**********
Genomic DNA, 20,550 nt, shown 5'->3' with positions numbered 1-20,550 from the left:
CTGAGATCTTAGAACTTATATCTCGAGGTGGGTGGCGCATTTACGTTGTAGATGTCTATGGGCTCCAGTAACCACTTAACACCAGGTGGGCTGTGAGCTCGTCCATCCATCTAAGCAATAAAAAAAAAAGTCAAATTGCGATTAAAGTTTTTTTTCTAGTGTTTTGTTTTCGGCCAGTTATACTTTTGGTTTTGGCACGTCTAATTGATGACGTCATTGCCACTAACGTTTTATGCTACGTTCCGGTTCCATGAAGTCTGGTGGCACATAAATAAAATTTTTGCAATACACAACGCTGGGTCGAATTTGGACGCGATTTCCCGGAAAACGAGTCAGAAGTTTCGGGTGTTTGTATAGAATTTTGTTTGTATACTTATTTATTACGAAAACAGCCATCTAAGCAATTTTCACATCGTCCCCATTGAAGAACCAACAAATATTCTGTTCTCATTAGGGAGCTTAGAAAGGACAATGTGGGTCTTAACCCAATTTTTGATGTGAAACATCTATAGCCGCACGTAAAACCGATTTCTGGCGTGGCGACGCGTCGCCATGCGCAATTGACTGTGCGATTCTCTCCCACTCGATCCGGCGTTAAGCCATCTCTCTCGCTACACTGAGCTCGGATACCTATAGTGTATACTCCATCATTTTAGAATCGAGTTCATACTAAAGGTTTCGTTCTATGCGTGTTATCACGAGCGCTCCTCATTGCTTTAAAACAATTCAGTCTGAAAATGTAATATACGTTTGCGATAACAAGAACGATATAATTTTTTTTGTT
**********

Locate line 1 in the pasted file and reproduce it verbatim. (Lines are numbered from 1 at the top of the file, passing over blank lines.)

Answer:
Genomic DNA, 20,550 nt, shown 5'->3' with positions numbered 1-20,550 from the left: